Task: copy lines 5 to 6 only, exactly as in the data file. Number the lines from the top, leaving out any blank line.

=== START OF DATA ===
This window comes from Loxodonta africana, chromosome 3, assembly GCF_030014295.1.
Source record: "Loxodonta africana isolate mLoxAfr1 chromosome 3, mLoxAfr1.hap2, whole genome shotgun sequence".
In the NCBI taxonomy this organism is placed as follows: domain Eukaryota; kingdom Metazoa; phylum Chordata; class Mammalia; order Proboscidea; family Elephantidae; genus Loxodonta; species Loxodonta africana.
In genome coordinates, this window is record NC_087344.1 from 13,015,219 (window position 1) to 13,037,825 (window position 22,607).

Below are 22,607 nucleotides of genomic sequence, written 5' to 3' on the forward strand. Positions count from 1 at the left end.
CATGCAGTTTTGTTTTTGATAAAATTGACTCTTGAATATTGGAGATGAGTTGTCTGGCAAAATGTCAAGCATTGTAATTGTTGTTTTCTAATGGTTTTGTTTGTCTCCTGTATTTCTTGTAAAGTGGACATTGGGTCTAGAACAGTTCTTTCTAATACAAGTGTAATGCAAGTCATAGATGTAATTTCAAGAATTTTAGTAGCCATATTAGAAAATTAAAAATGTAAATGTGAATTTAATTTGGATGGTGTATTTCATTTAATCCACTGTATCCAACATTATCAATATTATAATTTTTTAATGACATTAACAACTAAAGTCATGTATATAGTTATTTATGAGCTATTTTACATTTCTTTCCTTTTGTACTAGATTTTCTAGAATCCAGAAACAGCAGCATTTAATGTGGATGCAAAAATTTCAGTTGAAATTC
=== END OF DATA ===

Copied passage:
Below are 22,607 nucleotides of genomic sequence, written 5' to 3' on the forward strand. Positions count from 1 at the left end.
CATGCAGTTTTGTTTTTGATAAAATTGACTCTTGAATATTGGAGATGAGTTGTCTGGCAAAATGTCAAGCATTGTAATTGTTGTTTTCTAATGGTTTTGTTTGTCTCCTGTATTTCTTGTAAAGTGGACATTGGGTCTAGAACAGTTCTTTCTAATACAAGTGTAATGCAAGTCATAGATGTAATTTCAAGAATTTTAGTAGCCATATTAGAAAATTAAAAATGTAAATGTGAATTTAATTTGGATGGTGTATTTCATTTAATCCACTGTATCCAACATTATCAATATTATAATTTTTTAATGACATTAACAACTAAAGTCATGTATATAGTTATTTATGAGCTATTTTACATTTCTTTCCTTTTGTACTAGATTTTCTAGAATCCAGAAACAGCAGCATTTAATGTGGATGCAAAAATTTCAGTTGAAATTC